Believe me it's bonus points for them to have me around, I'm the nearest they've got to an actual celeb.
Don't smother it all with acoustic panels, let it out, people just love psychos.

I live in an apartment house and I've been very lucky with my neighbors. Except for that one time, when for a year and a half I had a Cannonball member living next door. He and his girlfriend were very quiet most of the time, but when they got noisy they got really noisy. They also had loud arguments and then even louder make-up sex. It all was an eye opener for sure. They just didn't care!

But other than that my other next door neighbors have been an old lady, a young deaf girl and latest, a middle age man who is always traveling because of his work. Basically, there hasn't been anything to prevent me from recording for the last six years. I mean anything other than my own politeness not to disturb anybody anytime.

This year I'm doing mostly very basic demos. But if I ever needed live drums, feedback electric guitars ( that's hard to do with amp simulation, yeah ) or screeching vocals I would try and find some band rehearsal place or I could just ask the local church for temporary recording space. I don't know what the situation is in the USA, but here in Finland, there are lots of churches with additional facilities and they are just empty during summer months. I bet I could use my local church's youth band rooms for recordings if only I went there more often. Smile

I currently live in a mobile home which lets outside noise bleed through all the time. My studio is in a bedroom that shares a wall with my kids room adding even more potential ambient noises to be picked up when recording. I've sound proofed my recording booth as best as possible but I find it easiest to wait till everyone has gone to bed if physically recording something. I don't know if this would necessarily help in an apartment typ setting though. Luckily I've moved to mostly synth and VSTi based music so I don't do muchrecording via microphone anymore.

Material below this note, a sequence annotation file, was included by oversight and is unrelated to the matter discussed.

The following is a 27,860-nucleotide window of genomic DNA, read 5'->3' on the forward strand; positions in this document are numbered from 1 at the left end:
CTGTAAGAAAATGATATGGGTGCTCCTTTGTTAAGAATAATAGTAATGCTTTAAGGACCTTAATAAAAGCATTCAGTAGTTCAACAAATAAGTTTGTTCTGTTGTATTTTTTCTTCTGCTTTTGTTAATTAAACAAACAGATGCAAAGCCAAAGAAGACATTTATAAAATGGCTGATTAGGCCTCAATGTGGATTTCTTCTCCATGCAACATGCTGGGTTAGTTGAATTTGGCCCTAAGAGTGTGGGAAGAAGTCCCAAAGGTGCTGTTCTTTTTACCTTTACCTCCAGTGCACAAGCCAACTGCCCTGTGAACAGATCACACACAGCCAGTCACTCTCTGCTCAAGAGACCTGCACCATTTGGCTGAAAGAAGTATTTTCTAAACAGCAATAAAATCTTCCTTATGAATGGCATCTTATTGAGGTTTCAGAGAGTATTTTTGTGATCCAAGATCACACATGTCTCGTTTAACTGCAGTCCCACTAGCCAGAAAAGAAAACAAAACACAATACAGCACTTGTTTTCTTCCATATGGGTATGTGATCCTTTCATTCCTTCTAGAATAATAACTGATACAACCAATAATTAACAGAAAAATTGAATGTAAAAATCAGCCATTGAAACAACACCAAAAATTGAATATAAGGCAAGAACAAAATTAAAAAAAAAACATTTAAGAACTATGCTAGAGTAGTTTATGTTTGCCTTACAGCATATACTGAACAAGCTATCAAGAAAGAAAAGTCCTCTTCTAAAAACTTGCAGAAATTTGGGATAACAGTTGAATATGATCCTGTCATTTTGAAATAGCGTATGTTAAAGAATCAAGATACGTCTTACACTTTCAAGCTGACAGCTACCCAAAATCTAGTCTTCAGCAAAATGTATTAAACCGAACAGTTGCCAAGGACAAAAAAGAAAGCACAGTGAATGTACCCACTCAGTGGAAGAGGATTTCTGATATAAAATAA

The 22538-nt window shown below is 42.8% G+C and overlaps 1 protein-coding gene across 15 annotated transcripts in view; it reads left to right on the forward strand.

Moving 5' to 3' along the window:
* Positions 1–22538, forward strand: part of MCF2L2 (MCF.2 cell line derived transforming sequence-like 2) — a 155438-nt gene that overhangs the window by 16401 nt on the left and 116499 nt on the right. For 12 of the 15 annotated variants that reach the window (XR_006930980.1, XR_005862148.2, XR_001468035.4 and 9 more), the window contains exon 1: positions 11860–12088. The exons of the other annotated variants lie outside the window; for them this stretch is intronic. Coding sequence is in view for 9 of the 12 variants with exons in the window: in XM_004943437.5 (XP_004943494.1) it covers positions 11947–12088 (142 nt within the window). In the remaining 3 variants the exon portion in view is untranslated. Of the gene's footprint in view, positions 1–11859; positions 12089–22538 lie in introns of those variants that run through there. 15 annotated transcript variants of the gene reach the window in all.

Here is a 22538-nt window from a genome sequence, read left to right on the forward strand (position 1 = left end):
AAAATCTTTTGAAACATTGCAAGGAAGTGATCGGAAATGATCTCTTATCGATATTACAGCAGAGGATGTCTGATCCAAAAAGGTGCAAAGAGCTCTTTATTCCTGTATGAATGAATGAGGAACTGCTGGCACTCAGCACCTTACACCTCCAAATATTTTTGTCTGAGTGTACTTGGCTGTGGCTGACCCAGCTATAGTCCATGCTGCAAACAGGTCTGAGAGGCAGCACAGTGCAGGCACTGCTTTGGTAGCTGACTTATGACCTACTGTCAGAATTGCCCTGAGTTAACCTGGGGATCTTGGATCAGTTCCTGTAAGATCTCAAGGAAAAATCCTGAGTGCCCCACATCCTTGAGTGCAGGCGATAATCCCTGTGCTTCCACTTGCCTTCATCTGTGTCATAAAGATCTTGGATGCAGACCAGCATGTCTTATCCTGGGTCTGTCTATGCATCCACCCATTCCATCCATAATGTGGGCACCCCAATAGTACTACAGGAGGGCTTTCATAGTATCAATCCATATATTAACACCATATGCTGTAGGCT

I wasn't going to say this, for fear of being ostracised, but I will...the lower floor walls of Dunn's Mill are nearly 3 foot thick and the windows are small. You can almost entirely block out the outside noise without even resorting to blankets over the doors. But also, I get around the INTERNAL house noise--I have a spouse and Macci the Milch Dog is in residence for the winter too--usually by using dynamic mics (not condensers or electrets or ribbons that'll pick up an owl coughing at 3 miles), and by direct injection of electric guitars/keyboards into the mixer. And, a physical mixer cos I like knobs and sliders rather than mice or greasy fingers. If it's something I cant clip a pickup onto, like the tambourine, then it's close up to the dynamic mic. But then, I'm a lo-fi imperfectionista

Yes, those condenser mics are sennnnnnsiiiiiitive.... sometimes I can hear what they are watching on tv in the last apartment in the next complex on my condenser mic....

Recording at certain times of the day when mowers and dogs are not likely to be going off. Using plenty of soft furnishings to absorb sound. If all else fails editing out the noise in your DAW and putting lots of tracks in to mask it! Haha - good luck

Write rock music and add plenty of distorted guitar tracks that'll overpower all background noises.